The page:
AOPA and six other general aviation organizations are asking the FAA to withdraw a proposed airworthiness directive affecting ECi cylinders used as aftermarket replacements on thousands of Continental Motors 520 and 550 engines until the GA community receives the information and time needed to respond.
A letter dated Aug. 30 asks the FAA to withdraw its notice of proposed rulemaking (NPRM) and provide the data and analysis justifying the proposed airworthiness directive (AD). Alternatively, the letter asks the FAA to provide the information and then give pilots and industry an additional 120 days to respond.
“The NPRM says the AD was prompted by reports of head-to-barrel separations and cracked and leaking cylinder heads. But so far the FAA has provided no supporting data or reports. Without that information, it’s impossible for us to determine whether an AD is warranted, if the proposed AD makes sense, or if there are better, less costly solutions that will protect pilots,” said Rob Hackman, AOPA vice president of regulatory affairs.
The FAA estimates that proposed AD FAA-2012-0002 would cost $82.6 million and affect 6,000 aircraft with certain Airmotive Engineering Corp. replacement cylinder assemblies marketed by Engine Components International Division, better known as ECi. But AOPA and others are concerned that costs could actually go much higher and that the replacement of thousands of cylinders in the field could ultimately compromise, rather than enhance, pilot safety.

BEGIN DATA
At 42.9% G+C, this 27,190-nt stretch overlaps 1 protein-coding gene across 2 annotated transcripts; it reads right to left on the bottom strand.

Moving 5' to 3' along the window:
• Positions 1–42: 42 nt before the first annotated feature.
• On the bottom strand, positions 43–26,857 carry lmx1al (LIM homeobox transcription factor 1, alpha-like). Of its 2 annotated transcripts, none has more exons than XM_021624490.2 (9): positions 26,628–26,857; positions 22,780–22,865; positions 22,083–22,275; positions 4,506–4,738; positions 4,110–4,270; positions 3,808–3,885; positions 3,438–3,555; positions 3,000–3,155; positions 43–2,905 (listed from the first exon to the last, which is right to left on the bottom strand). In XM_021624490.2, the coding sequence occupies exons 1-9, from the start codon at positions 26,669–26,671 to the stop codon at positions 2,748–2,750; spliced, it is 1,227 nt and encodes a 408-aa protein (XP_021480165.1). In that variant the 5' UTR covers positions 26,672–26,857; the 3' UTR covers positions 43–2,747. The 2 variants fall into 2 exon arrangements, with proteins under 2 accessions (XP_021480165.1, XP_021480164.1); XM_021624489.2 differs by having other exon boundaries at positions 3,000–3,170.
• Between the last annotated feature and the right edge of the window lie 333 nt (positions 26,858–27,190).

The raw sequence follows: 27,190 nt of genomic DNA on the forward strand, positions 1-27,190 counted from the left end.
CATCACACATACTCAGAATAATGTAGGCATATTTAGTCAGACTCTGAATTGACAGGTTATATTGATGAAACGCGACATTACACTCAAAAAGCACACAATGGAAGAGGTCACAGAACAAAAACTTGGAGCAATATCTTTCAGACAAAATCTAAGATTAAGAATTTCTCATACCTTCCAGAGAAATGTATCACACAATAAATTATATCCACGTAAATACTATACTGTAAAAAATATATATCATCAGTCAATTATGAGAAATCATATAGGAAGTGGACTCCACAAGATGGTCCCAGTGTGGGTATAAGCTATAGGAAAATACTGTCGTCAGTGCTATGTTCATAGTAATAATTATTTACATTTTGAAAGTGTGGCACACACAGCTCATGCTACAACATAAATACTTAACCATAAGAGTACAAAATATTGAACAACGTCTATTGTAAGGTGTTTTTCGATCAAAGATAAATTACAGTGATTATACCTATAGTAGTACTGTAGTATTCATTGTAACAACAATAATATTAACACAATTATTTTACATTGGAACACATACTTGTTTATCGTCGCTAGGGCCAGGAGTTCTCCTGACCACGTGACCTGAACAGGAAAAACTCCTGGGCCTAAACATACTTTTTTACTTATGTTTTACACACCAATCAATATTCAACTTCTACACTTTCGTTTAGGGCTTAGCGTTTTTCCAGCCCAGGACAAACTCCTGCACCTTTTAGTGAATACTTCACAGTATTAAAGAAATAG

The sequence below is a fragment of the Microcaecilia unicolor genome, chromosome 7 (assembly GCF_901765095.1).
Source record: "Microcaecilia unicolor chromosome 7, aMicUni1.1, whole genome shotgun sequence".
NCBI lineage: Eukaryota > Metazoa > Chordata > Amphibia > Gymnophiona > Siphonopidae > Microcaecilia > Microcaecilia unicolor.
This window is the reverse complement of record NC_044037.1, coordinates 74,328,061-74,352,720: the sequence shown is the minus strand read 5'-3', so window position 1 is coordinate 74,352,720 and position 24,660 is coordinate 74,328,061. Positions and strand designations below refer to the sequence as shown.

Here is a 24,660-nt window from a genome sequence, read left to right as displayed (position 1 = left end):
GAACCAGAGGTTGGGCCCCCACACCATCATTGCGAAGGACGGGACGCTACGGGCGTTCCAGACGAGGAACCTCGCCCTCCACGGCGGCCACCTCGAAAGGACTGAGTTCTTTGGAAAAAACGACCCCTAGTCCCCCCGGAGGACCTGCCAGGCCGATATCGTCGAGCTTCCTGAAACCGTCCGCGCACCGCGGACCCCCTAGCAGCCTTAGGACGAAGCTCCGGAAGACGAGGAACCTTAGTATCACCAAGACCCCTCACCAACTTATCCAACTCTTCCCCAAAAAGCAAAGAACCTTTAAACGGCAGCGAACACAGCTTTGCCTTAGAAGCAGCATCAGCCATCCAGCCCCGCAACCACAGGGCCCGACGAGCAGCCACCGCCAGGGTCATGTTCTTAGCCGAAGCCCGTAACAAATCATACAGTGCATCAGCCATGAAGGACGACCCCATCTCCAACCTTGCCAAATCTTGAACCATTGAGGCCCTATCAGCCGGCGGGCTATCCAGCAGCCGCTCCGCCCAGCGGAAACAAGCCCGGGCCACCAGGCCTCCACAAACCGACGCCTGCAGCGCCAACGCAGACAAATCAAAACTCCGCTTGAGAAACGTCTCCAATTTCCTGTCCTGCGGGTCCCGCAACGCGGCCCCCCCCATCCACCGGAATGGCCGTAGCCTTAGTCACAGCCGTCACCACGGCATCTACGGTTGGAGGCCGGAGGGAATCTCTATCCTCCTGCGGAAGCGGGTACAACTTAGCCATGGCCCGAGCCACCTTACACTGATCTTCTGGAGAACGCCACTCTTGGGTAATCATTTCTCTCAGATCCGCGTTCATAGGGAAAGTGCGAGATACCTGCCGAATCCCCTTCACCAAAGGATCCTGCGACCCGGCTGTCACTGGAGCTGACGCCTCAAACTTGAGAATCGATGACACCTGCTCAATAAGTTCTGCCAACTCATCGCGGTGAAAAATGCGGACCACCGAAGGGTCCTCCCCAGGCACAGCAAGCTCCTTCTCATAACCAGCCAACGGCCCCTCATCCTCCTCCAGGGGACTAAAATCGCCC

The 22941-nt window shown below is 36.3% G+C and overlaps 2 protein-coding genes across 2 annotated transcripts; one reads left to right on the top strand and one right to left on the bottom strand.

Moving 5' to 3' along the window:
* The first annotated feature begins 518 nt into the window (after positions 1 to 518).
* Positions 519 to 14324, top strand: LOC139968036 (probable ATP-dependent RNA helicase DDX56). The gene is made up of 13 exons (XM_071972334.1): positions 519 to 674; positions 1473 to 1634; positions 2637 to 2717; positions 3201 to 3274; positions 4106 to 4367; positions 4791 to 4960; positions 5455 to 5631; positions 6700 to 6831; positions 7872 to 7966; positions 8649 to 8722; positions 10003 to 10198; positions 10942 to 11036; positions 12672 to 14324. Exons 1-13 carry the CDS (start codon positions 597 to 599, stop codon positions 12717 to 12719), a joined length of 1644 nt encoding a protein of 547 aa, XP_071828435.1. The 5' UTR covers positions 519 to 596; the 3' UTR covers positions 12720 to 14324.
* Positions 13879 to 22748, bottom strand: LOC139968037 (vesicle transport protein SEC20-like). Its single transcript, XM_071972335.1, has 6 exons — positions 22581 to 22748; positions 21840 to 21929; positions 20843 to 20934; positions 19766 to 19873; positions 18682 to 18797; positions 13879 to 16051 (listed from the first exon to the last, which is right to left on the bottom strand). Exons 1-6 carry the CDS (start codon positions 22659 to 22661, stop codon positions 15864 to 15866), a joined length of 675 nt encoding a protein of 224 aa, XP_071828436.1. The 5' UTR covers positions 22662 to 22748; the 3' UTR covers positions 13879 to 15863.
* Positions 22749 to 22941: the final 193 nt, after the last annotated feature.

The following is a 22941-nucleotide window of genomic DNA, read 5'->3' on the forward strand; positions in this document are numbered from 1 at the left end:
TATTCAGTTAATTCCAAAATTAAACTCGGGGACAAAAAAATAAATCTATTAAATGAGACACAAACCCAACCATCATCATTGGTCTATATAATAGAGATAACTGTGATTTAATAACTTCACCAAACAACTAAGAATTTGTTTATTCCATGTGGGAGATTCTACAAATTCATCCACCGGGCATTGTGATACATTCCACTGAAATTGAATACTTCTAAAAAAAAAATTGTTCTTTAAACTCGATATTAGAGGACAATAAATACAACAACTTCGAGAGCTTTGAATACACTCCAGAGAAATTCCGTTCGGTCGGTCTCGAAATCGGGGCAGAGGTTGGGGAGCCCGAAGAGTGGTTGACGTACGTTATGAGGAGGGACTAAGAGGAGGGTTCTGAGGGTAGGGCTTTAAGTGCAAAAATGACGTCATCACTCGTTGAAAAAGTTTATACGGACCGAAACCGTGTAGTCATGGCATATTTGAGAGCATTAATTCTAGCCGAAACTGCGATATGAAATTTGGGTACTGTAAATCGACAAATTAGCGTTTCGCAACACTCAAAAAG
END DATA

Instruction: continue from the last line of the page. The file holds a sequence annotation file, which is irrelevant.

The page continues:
The proposed AD recommends the repetitive inspection and early retirement of affected cylinders. It would also prevent new installations of the cylinders in question.
But the National Transportation Safety Board (NTSB) previously looked into reports of cylinder problems and in February 2012 issued far more conservative recommendations. The NTSB called for repetitive cylinder inspections and the removal of cylinders with serial numbers manufactured between May 2003 and October 2009 once the affected engine reached its recommended time between overhauls (TBO).
“With no supporting FAA data, we have to wonder why the FAA’s proposed solution is so much more radical than the recommendation from the NTSB,” Hackman said. “As far as we know there have been documented problems with some 30 cylinders among the approximately 30,000 sold, and none of those problems has resulted in an accident. If the FAA has additional reports or risk analysis data showing a more severe or widespread problem, it really needs to make that information available to the GA community.”
In addition to AOPA, signatories to the letter include the American Bonanza Society, Cessna Pilots Association, Experimental Aircraft Association, National Air Transportation Association, Savvy Aircraft Maintenance Management Inc., and the Twin Cessna Flyer organization.